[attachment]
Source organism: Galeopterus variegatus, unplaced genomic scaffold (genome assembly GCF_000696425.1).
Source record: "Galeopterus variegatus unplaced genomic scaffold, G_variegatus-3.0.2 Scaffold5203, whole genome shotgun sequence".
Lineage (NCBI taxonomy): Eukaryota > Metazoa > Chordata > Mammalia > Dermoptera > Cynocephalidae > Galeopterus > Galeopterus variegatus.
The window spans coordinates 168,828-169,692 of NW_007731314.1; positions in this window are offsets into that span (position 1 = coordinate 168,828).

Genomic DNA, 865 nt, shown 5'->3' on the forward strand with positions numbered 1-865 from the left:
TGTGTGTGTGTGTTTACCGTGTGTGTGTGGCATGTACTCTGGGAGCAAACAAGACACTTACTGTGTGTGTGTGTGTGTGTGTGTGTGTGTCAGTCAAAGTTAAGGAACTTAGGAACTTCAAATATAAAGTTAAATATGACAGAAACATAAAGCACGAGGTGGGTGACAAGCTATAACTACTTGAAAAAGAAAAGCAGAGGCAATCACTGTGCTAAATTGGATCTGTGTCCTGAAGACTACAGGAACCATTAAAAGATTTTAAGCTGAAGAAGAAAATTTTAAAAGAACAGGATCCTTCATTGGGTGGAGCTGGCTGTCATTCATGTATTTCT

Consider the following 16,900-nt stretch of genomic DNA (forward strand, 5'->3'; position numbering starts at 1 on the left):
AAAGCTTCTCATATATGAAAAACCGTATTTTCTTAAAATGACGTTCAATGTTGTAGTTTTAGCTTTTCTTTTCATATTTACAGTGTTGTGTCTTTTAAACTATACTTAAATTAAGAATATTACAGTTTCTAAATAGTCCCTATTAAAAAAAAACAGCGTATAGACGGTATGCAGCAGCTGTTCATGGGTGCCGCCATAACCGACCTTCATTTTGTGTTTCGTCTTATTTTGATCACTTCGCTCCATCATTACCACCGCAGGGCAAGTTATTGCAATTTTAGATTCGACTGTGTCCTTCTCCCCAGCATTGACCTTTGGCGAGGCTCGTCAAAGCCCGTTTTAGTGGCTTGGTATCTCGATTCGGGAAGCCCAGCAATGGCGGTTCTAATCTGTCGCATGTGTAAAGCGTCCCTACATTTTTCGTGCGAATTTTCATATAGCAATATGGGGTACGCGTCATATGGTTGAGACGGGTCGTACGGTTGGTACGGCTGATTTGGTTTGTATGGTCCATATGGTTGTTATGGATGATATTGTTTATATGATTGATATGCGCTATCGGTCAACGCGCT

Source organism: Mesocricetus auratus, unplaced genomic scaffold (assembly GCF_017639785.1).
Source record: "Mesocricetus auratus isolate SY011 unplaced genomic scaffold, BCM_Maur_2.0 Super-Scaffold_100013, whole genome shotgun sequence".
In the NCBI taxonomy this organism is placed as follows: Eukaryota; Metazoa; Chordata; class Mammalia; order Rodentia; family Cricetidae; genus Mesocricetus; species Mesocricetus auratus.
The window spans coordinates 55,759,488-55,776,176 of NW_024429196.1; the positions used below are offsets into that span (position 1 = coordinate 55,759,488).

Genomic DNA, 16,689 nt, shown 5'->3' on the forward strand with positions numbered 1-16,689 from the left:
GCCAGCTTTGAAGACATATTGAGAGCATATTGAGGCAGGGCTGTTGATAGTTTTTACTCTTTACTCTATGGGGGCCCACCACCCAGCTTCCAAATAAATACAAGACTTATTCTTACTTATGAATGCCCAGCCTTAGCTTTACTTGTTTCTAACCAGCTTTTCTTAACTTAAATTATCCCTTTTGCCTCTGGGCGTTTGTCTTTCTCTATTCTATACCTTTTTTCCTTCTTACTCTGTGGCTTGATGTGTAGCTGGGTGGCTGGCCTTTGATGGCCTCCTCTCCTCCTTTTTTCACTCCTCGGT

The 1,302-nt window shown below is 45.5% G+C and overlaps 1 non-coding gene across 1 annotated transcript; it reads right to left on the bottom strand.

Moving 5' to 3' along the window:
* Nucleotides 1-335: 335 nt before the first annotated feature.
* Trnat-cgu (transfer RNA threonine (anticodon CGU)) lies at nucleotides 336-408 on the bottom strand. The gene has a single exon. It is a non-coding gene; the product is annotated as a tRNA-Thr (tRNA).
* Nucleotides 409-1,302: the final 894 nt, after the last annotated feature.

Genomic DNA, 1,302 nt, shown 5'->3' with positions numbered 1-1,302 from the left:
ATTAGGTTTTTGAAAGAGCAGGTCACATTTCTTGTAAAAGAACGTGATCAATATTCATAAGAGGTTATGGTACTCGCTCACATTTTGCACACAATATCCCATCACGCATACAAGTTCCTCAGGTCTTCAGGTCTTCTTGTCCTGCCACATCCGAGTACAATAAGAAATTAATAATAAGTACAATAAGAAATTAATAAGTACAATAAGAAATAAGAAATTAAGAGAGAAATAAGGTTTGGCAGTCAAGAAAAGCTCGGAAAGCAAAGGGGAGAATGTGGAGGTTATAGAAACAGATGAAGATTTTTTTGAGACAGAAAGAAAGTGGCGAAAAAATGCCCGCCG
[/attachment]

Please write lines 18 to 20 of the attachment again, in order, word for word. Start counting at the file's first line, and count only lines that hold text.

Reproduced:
* Trnat-cgu (transfer RNA threonine (anticodon CGU)) lies at nucleotides 336-408 on the bottom strand. The gene has a single exon. It is a non-coding gene; the product is annotated as a tRNA-Thr (tRNA).
* Nucleotides 409-1,302: the final 894 nt, after the last annotated feature.

Genomic DNA, 1,302 nt, shown 5'->3' with positions numbered 1-1,302 from the left: